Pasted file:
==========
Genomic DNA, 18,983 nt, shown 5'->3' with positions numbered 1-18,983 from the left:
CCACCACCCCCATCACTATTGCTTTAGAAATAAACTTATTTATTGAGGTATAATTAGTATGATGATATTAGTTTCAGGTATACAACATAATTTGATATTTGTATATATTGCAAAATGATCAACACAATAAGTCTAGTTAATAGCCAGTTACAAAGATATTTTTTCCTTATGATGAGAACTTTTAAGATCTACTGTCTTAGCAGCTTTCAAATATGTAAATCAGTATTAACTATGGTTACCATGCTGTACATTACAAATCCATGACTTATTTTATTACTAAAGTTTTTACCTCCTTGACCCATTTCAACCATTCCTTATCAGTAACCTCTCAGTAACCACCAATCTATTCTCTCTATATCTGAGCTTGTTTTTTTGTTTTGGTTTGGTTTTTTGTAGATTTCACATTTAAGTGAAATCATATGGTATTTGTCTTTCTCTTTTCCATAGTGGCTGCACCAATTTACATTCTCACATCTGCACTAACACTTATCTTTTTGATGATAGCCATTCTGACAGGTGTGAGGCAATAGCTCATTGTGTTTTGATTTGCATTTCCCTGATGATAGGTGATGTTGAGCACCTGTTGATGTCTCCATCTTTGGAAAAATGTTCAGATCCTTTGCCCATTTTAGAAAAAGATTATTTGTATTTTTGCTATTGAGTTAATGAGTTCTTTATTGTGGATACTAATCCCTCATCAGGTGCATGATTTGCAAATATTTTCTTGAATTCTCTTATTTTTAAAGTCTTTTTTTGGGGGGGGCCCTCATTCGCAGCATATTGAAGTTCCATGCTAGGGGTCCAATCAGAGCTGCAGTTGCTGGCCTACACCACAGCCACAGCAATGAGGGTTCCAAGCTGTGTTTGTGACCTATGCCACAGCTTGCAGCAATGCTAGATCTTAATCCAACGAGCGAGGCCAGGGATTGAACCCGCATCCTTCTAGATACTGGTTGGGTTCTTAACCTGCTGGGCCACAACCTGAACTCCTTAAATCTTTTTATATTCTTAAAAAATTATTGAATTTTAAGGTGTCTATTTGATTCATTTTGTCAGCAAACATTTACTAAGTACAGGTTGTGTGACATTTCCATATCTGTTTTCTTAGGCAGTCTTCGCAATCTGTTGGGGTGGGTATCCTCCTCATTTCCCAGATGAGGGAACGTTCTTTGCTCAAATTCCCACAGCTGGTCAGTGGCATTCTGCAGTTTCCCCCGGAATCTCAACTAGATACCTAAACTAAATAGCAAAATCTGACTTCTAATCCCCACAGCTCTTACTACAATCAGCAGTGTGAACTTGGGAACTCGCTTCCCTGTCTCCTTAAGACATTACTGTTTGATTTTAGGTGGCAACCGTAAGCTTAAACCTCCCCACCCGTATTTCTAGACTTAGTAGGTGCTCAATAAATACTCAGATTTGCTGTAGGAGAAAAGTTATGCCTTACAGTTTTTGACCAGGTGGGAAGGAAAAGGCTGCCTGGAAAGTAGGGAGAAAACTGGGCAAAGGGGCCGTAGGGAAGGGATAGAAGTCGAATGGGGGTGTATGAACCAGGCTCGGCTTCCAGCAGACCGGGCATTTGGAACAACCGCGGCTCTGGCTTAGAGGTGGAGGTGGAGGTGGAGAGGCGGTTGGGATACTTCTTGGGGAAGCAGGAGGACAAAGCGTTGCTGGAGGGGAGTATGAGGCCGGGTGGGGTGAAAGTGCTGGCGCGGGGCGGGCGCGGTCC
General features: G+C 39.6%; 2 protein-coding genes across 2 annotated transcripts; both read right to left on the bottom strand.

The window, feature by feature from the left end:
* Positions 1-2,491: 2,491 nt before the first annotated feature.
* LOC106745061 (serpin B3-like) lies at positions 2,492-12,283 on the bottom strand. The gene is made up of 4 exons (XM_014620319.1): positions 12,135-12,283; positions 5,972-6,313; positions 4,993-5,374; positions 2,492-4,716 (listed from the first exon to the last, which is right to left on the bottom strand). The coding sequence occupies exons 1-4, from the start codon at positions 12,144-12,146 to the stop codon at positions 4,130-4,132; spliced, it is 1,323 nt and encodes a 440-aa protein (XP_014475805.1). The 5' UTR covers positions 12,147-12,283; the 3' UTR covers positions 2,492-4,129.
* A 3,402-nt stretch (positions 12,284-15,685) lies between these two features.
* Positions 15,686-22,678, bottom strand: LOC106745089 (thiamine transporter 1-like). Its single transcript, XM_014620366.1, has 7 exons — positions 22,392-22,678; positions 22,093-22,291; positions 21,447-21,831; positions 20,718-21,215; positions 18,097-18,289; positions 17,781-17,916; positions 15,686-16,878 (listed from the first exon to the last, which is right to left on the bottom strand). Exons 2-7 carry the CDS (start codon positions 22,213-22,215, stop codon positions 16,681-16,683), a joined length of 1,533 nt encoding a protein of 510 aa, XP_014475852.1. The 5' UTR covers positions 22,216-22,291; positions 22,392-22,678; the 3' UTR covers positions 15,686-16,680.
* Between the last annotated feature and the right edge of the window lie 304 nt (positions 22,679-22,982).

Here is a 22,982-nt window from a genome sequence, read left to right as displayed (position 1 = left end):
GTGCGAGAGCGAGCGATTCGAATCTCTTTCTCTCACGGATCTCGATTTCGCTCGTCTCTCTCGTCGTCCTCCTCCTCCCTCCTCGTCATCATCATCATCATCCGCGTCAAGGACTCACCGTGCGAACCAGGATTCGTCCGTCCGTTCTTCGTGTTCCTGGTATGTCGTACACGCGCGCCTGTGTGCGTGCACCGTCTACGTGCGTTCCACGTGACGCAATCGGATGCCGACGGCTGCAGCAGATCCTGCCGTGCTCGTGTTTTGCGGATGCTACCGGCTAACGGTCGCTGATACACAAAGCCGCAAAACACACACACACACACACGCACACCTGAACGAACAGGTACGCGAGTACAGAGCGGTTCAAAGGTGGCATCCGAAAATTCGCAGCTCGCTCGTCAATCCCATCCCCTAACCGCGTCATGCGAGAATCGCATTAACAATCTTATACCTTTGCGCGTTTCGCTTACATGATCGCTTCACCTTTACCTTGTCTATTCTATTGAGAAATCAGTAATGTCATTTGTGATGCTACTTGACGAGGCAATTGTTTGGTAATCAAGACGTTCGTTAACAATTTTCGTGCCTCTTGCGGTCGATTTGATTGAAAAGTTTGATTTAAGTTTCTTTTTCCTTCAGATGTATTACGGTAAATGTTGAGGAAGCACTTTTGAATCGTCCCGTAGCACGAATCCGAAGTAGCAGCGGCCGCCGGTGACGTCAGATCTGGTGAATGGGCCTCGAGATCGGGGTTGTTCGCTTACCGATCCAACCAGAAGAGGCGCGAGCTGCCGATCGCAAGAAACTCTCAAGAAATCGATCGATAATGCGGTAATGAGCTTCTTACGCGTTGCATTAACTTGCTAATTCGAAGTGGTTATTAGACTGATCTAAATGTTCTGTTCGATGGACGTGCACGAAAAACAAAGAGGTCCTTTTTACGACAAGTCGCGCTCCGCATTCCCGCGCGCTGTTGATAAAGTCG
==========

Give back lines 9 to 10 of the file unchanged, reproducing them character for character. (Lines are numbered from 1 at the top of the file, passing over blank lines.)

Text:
* Between the last annotated feature and the right edge of the window lie 304 nt (positions 22,679-22,982).

Here is a 22,982-nt window from a genome sequence, read left to right as displayed (position 1 = left end):